Roofs don't last forever. However, you do not necessarily need to replace your roof every time it suffers a little damage, either. That's part of the beauty of shingles. You can often replace just the damaged ones and get a few more years out of the rest of the roof. But how do you tell the difference between a roof that just needs some repairs and one that has to be replaced? Here are a few factors to look at.
1. How much of the roof is damaged?
If there is just one or a few patches of shingles that are worn, peeling, or deteriorating, this suggests the roof can just be repaired. However, if there are a lot of scattered patches of damage, you may be better off just replacing the roof. Even if you were able to replace just the damaged shingles, having to work on so many different patches will be time consuming and costly. Replacing the roof may just be cheaper.
Make sure you look closely at the roof when assessing how much of it is damaged. Just because a few spots show obvious damage does not mean that other spots are not less-seriously damaged and therefore also near the end of their lifespan.
2. What caused the damage?
Consider why the roof is damaged. Was the damage caused by a solitary tree branch, or did humidity in the attic cause it to deteriorate? If the cause is something that could soon also affect the rest of the roof, then you might want to address that problem. Doing so sometimes requires having the roof replaced. Moist, leaky underlayment is an example of such an issue. If the underlayment is moist and leaky, all of your shingles will be damaged before long. You need to have the shingles removed to replace the underlayment, so you may as well do it all at once!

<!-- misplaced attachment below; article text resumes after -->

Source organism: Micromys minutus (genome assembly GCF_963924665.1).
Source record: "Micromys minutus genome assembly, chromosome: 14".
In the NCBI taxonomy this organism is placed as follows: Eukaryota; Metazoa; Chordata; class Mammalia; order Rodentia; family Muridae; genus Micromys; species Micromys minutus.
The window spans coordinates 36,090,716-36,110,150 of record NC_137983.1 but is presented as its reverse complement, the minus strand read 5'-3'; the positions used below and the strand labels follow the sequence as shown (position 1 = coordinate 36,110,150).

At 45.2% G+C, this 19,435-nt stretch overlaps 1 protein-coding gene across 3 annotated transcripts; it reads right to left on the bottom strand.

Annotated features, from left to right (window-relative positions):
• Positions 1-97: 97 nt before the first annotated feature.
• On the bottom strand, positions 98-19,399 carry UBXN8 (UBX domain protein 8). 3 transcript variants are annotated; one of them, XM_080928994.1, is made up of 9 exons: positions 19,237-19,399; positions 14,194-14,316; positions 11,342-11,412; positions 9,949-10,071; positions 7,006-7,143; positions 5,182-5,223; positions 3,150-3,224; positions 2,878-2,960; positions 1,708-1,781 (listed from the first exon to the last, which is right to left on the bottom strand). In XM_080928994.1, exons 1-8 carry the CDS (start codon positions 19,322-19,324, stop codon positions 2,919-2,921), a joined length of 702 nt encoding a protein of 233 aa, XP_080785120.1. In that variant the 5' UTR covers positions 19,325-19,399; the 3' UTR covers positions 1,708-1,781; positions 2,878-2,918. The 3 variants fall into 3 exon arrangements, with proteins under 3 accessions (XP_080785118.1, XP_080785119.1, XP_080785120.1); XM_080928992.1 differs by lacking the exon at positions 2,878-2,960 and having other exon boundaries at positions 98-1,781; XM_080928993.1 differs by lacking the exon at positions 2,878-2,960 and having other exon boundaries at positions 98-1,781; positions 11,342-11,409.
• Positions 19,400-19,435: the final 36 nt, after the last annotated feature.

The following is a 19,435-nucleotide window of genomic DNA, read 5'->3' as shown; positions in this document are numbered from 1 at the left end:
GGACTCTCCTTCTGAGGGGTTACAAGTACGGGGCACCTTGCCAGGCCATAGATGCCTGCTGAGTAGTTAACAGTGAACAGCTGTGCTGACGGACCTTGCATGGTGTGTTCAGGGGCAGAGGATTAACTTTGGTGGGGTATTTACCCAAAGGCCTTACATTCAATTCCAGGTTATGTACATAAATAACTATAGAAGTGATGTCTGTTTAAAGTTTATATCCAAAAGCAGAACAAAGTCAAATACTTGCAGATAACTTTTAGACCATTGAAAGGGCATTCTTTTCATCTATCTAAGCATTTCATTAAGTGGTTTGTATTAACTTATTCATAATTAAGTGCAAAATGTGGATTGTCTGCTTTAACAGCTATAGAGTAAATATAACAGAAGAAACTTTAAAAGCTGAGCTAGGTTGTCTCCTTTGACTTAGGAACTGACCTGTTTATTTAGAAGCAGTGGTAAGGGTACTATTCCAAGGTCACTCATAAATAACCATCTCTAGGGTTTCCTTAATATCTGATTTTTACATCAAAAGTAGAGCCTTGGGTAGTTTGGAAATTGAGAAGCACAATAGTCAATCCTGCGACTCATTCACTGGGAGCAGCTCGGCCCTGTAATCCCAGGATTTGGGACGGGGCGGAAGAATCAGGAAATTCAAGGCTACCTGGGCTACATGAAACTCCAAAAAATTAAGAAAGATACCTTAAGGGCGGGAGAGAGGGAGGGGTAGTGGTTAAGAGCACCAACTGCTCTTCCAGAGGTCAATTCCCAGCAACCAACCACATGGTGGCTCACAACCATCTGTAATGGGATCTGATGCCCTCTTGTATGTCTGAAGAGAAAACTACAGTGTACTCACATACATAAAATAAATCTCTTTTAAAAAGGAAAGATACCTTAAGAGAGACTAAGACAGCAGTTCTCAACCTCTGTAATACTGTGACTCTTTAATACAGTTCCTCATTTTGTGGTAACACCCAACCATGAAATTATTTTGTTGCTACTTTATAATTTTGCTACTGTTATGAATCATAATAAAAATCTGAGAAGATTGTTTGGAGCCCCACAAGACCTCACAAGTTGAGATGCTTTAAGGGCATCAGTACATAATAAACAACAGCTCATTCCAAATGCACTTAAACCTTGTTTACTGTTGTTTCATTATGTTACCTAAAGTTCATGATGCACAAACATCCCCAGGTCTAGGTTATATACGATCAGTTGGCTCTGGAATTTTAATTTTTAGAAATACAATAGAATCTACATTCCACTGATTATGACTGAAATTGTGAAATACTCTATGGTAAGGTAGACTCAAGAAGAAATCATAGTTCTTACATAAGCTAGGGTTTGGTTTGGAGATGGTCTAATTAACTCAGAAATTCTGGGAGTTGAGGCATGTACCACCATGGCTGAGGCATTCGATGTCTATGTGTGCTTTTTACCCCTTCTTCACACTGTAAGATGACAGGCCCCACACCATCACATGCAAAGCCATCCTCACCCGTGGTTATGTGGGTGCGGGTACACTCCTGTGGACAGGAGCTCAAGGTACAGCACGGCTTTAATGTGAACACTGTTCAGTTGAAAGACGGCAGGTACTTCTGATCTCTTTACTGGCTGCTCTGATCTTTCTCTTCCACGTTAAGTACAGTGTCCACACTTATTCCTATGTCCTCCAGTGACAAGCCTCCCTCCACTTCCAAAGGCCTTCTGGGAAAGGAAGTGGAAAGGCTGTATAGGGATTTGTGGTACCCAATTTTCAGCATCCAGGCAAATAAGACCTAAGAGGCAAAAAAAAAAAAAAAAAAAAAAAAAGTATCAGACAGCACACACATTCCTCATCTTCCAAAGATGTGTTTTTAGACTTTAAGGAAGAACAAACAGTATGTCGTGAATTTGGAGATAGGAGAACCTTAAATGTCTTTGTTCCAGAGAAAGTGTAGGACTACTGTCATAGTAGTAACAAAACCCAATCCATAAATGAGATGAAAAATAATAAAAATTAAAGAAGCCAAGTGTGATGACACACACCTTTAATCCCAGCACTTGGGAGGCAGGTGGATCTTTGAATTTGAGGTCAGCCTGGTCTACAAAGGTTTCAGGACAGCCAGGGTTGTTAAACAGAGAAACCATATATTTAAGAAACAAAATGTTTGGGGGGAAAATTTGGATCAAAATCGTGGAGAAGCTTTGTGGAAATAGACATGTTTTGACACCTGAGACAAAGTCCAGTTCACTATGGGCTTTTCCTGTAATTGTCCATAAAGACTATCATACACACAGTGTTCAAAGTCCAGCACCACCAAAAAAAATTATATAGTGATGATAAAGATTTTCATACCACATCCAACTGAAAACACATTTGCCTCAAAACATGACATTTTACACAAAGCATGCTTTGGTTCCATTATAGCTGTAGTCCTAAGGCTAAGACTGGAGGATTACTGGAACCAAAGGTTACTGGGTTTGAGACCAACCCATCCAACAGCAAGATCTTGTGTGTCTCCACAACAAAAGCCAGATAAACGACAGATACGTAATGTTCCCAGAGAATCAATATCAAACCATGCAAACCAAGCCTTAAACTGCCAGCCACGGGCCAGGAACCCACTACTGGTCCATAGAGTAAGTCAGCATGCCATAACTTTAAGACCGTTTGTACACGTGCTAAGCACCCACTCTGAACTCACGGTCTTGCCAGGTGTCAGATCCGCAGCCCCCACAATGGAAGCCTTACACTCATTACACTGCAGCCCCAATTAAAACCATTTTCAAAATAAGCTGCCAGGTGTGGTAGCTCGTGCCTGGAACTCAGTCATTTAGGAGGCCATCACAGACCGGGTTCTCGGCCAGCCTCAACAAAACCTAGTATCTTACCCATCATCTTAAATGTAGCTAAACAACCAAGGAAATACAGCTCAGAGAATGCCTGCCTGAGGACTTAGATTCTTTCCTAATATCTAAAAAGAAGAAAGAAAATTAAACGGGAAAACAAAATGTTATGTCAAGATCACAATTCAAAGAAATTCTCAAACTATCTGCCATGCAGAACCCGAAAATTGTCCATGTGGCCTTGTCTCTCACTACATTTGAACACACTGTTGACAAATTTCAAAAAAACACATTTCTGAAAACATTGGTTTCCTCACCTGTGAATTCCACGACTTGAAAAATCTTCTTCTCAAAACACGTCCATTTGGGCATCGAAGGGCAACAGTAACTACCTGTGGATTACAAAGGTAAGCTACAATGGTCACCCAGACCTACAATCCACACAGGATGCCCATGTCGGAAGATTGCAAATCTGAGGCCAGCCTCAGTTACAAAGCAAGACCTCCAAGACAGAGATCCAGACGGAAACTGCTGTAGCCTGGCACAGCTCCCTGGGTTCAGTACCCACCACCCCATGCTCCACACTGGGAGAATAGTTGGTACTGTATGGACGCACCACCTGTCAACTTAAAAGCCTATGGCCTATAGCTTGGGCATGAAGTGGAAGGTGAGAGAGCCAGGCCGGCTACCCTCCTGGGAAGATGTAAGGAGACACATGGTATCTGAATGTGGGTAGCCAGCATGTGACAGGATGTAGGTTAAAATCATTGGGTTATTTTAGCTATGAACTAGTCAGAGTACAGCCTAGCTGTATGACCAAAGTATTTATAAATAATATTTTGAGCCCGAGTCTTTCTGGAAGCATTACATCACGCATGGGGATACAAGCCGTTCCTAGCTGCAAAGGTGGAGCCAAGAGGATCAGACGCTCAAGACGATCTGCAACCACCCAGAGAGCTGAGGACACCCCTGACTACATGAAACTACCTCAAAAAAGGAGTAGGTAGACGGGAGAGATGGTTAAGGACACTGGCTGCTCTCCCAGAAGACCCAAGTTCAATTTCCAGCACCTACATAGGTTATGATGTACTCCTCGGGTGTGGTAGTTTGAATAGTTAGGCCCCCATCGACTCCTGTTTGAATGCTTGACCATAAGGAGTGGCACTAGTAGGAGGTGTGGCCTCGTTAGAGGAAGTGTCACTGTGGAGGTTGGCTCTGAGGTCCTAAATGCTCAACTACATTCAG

3. Is the roof sagging?
Stand on the ground in a place where you can lower your eyes and look straight across the roof. Make sure you do not see any evidence of the roof sagging. (You may need to get up on a ladder to do this if your roof is particularly tall or at a sharp angle.) If you see evidence of sagging, you need to have the roof replaced, regardless of the state of the shingles. Sagging indicates a problem with the wood that underlays the shingles. A sagging roof is in danger of collapsing, so take action quickly, too!
4. Where are the leaks coming from?
Just because there is only one puddle of water in your attic does not mean that only one part of your roof is leaking. Water drops tend to dribble down the rafters and then fall to the ground all in one place. But the water may indeed be coming from several leaky spots. Try tracing the moisture back to its origin or origins. If a lot of areas are leaking, this could be a sign you need to replace the entire roof. (But before you do so, make sure you don't just have a few exposed nail heads. You can fix these with a glob of roofing cement—you don't need to replace the whole roof.)
Generally, shingle roofs do not last longer than 30 years, unless they are made with very high-end, 50-year shingles. You can use this to guide you in your decision to repair or replace, too. Call a company like Craven Construction to evaluate whether you are not sure whether you should replace or repair your roof. They will provide an expert opinion and probably give you an estimate, too.